top of page

Felons Regaining Steam: A Comical Look at Rights, Roles, and a Texas Legal Update

by Alisha Melvin Esq

The legal landscape is constantly evolving, often in ways that surprise even the most seasoned attorneys. Recently, Former President Donald Trump made headlines once again, this time for being convicted of 34 felonies. While the nation grapples with the implications of such a high-profile conviction, it's worth pondering the broader context of how laws and societal norms around felons are shifting.

In a bizarre twist of fate, as Trump faces his legal battles, Texas has rolled out a new law that changes how executors in wills are designated and can serve. Effective January 2024, this law allows a named executor to serve in that capacity if they are explicitly designated in the will, regardless of any previous legal disqualifications. So, could this mean that even a felon, if specifically named, could manage an estate? Let's dive into the details with a touch of humor and insight.

The Texas Twist: Named Executors Get the Green Light

Texas, known for its independent spirit and willingness to shake things up, has introduced a new law that could have far-reaching consequences for estate planning and probate law. The law, which took effect in January 2024, stipulates that a named executor in a will can now serve in that role if they are specifically named to handle the estate. This means that traditional disqualifications, such as a felony conviction, might not be an automatic barrier if the decedent's wishes are clear.

For example, imagine a scenario where Uncle Joe, a beloved family member with a less-than-stellar legal history, is explicitly named as the executor in Aunt Mary's will. Under the old rules, Joe's felony record would likely disqualify him from serving. But under the new law, Aunt Mary's clear and specific designation of Joe means he can step up to the plate, regardless of his past transgressions.

Felons in the Spotlight: A Comical Perspective

The juxtaposition of Trump's conviction with Texas' new executor law provides a unique lens through which to view the evolving rights of felons. While it's unlikely that Trump will be managing any estates in Texas soon, the timing of these events invites a bit of levity and reflection.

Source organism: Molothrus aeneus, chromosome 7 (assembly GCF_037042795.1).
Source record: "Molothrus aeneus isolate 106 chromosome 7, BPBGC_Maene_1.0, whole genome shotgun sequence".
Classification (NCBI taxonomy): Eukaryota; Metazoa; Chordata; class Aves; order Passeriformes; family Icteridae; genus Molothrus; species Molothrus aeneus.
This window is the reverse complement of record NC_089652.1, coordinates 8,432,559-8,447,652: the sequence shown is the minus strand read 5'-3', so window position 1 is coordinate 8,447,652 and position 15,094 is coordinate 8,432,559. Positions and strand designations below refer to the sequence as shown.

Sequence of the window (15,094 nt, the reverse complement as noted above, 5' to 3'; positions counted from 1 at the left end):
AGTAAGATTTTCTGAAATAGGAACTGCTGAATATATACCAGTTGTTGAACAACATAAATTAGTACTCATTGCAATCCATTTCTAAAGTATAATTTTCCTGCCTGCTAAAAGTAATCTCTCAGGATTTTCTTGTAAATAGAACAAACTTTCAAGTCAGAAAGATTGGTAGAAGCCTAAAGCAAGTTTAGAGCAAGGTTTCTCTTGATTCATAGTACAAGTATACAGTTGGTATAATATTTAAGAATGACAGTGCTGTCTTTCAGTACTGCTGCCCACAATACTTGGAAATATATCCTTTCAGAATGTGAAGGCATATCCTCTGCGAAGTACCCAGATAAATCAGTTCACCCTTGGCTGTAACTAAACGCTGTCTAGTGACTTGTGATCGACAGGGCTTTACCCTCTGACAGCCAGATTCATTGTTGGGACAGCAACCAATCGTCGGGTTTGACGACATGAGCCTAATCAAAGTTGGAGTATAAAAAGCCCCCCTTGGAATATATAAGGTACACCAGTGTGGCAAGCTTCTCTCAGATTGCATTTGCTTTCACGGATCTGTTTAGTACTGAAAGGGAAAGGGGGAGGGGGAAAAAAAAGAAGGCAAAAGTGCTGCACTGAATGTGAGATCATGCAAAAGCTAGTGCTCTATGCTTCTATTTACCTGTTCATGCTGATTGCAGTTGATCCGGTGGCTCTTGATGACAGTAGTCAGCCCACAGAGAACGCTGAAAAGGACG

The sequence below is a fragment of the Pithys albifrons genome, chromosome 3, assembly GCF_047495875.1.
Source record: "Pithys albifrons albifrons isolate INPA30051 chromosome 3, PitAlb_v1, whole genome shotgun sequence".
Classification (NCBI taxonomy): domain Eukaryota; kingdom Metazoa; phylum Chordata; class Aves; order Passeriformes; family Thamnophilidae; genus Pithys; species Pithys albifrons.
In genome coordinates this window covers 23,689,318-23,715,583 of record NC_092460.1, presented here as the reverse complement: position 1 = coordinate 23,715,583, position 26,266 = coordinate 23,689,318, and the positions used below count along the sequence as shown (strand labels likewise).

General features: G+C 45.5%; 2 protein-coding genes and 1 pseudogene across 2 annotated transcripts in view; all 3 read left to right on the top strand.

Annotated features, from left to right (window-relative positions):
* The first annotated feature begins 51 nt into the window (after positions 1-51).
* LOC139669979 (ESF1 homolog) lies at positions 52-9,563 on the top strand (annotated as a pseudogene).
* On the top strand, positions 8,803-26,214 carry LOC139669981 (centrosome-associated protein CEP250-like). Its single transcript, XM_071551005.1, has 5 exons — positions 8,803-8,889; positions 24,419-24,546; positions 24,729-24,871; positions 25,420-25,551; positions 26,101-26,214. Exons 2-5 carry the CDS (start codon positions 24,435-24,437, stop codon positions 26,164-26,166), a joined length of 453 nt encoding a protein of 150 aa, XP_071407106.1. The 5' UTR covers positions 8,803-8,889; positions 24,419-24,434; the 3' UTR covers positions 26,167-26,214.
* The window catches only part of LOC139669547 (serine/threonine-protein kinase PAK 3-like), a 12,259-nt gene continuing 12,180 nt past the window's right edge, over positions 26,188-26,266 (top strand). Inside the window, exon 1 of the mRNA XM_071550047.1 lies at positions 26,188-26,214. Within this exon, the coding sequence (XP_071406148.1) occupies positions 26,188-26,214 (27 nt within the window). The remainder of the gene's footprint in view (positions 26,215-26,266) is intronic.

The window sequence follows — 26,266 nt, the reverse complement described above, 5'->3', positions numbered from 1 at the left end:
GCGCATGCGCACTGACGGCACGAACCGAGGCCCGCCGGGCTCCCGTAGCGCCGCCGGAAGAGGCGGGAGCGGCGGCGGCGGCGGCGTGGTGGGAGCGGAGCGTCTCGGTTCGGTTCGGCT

Imagine a world where felons are not only regaining their rights but also taking on significant responsibilities. Picture a courtroom drama where the prosecutor, a reformed felon, is passionately arguing the case of an estate dispute. Or envision a real estate transaction where the broker, once a high-profile convict, is now negotiating multimillion-dollar deals with the finesse of a seasoned professional.

The reality is that many individuals with felony convictions have valuable skills and experiences that can contribute positively to society. The new Texas law acknowledges this potential by allowing named executors to fulfill their roles, provided the decedent's intentions are clear.

Bridging the Gap: Legal Evolution and Societal Change

The legal changes in Texas reflect a broader trend towards re-evaluating the role of felons in society. Whether it's through restoring voting rights, providing employment opportunities, or allowing them to serve as executors, there's a growing recognition that past mistakes shouldn't permanently exclude individuals from contributing to their communities.

As an attorney and real estate broker, I see the potential for positive change in these evolving laws. By giving individuals the opportunity to redeem themselves and take on meaningful roles, we foster a more inclusive and equitable society. This new Texas law is a step in that direction, offering a second chance to those who have served their time and are ready to move forward.

Conclusion: Embracing Change with a Smile

While the headlines about Trump's conviction might grab attention, the real story lies in how our legal system is adapting to provide second chances. The new Texas law allowing named executors to serve, regardless of past felonies, is a testament to the power of redemption and the importance of honoring the wishes of the deceased.

As we navigate these changes, let's keep a sense of humor and an open mind. After all, life is full of twists and turns, and sometimes the most unexpected developments lead to the greatest opportunities for growth and change. So here's to felons regaining steam, and to a future where everyone has the chance to make a positive impact, no matter their past.


Featured Posts
Recent Posts
Search By Tags
No tags yet.
Follow Us
  • Facebook Basic Square
  • Twitter Basic Square
  • Google+ Basic Square
bottom of page